A lot of the arguments over the Nashville Statement are premised on the idea of Biblical inerrancy — is the Bible fallible or changeable? Certainly there are things in the Bible that have changed. There is a doctrine called progressive revelation. We can see shifts in treatment of people from Old Testament to New Testament. So, for example, the Bible’s treatment of slavery evolved over time such that by Philemon it is clear even if slavery is the law of the land, Christians must treat slaves as brothers and sisters. Likewise, the treatment of women evolves over time. In the New Testament, Paul writes that we are all “sons” of God’s inheritance. That’s important because women could not inherit in Roman times. Saying that women too were sons of God’s inheritance made them equal before God. But not everything progresses. The Bible, in both the Old Testament and New Testament, condemns homosexuality. How we are to treat those who are homosexual changes. But the sin is still the sin. There is no redemptive change in that or after that. Christ makes clear there will be no more revelation beyond what the New Testament offers until the second coming.
But if we go along with those who think the Bible is malleable on the issue, what do we wind up with? We wind up with scripture of each person. You may decide scripture allows something, but someone else may think otherwise. We all, when we abandon inerrancy, embrace a Jesus that looks a whole lot like us. We strip away the things we don’t like. We redact our own problems out of the Bible.
If the Bible is not inerrant, there is no reason to hold on to it. We can rewrite it as we want. When we say it has to evolve for our times, what we’re really saying is that we aren’t comfortable maintaining Biblical truths and we need them to evolve for us to feel good or be liked.
Biblical inerrancy, particularly with regards to homosexuality and transgenderism, has become hard for a lot of people because probably all of us know someone who is gay, if not transgendered. It is less and less accepted today to say we love the person and hate the sin, especially when so many have worked so long to define us by our sexual orientation. Saying homosexuality is a sin is, in this age, to say we hate the person, even if we don’t. It’s the small twists and turns of language and culture along the way, much of it intentional to undermine our Christian witness.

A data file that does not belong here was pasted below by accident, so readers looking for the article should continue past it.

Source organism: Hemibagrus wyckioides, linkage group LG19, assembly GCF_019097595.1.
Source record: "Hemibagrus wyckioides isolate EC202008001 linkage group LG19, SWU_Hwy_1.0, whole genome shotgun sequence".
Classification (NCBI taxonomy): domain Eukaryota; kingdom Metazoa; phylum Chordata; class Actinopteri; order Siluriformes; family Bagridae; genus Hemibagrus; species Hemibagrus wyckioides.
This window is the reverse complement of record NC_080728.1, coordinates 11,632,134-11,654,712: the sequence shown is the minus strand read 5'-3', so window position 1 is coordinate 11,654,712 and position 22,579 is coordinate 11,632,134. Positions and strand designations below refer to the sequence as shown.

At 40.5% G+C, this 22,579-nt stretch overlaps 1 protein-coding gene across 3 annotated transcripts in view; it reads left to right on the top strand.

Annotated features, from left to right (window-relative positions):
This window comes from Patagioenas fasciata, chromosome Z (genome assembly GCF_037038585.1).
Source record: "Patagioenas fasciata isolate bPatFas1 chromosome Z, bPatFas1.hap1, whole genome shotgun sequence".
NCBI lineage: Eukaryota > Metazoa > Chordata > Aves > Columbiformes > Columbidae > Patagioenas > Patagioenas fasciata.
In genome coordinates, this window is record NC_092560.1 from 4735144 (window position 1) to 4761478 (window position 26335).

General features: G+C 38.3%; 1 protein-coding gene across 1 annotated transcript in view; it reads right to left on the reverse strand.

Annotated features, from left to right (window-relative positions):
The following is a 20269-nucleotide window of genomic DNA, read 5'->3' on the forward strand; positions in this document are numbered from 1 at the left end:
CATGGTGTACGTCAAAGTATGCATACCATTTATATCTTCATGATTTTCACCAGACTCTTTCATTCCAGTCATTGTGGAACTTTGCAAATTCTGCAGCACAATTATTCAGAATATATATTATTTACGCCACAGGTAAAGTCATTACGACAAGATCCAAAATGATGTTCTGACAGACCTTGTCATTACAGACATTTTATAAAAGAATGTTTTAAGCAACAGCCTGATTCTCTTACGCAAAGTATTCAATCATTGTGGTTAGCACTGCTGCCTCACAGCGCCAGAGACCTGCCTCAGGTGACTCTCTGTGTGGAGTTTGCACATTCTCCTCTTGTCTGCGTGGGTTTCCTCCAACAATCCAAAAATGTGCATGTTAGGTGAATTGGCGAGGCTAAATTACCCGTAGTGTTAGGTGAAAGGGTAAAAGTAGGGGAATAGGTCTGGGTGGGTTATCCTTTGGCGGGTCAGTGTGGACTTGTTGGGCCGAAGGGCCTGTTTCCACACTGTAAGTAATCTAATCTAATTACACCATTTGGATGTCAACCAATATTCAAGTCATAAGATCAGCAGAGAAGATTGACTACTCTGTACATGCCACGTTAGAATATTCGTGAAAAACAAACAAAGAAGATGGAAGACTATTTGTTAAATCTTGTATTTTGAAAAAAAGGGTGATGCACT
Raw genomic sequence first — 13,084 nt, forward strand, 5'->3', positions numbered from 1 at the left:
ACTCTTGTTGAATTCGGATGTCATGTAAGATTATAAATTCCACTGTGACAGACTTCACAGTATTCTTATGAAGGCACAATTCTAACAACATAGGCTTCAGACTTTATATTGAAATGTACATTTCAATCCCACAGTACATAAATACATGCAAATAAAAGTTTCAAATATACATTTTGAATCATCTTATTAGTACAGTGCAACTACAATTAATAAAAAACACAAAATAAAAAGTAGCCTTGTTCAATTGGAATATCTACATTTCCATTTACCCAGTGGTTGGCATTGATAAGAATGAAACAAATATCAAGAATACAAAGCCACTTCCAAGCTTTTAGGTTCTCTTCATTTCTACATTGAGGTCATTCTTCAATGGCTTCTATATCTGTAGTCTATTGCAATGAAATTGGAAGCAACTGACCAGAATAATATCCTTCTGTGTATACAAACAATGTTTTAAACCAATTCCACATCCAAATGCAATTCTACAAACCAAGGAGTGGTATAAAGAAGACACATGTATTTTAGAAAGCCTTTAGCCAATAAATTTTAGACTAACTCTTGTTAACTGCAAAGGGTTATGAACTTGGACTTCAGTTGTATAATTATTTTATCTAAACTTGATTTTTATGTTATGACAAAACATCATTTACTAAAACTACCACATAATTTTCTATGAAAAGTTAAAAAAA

Notwithstanding that, if the Bible is not inerrant, you get to choose your own passages and you will always, 100% of the time, choose passages that make it really easy for you. Your Jesus will look like you.
As an aside, what do I mean by inerrancy? The best definition comes from the Chicago Statement. Interestingly, some of those who wrote the Chicago Statement participated in writing the Nashville Statement. You can read it here.
A key point from it is this:
“We deny that it is proper to evaluate Scripture according to standards of truth and error that are alien to its usage or purpose. We further deny that inerrancy is negated by Biblical phenomena such as a lack of modern technical precision, irregularities of grammar or spelling, observational descriptions of nature, the reporting of falsehoods, the use of hyperbole and round numbers, the topical arrangement of material, variant selections of material in parallel accounts or the use of free citations.”
The Bible is either inerrant or it is not. And if it is not, well…